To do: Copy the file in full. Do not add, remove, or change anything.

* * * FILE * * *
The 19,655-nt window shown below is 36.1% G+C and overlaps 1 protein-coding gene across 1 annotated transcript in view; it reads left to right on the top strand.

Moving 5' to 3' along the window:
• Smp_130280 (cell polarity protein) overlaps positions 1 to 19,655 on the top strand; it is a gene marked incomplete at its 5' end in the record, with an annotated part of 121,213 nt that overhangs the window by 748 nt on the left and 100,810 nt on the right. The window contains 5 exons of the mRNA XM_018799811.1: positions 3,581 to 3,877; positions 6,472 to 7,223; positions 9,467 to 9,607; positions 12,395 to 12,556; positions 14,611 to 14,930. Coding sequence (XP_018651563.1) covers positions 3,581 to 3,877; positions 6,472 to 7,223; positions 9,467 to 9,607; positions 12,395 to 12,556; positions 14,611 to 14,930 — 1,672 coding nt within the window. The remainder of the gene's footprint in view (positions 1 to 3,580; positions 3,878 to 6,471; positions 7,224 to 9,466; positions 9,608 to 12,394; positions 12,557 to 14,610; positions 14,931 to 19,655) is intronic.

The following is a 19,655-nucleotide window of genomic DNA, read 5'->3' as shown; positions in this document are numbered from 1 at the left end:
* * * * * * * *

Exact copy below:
The 19,655-nt window shown below is 36.1% G+C and overlaps 1 protein-coding gene across 1 annotated transcript in view; it reads left to right on the top strand.

Moving 5' to 3' along the window:
• Smp_130280 (cell polarity protein) overlaps positions 1 to 19,655 on the top strand; it is a gene marked incomplete at its 5' end in the record, with an annotated part of 121,213 nt that overhangs the window by 748 nt on the left and 100,810 nt on the right. The window contains 5 exons of the mRNA XM_018799811.1: positions 3,581 to 3,877; positions 6,472 to 7,223; positions 9,467 to 9,607; positions 12,395 to 12,556; positions 14,611 to 14,930. Coding sequence (XP_018651563.1) covers positions 3,581 to 3,877; positions 6,472 to 7,223; positions 9,467 to 9,607; positions 12,395 to 12,556; positions 14,611 to 14,930 — 1,672 coding nt within the window. The remainder of the gene's footprint in view (positions 1 to 3,580; positions 3,878 to 6,471; positions 7,224 to 9,466; positions 9,608 to 12,394; positions 12,557 to 14,610; positions 14,931 to 19,655) is intronic.

The following is a 19,655-nucleotide window of genomic DNA, read 5'->3' as shown; positions in this document are numbered from 1 at the left end: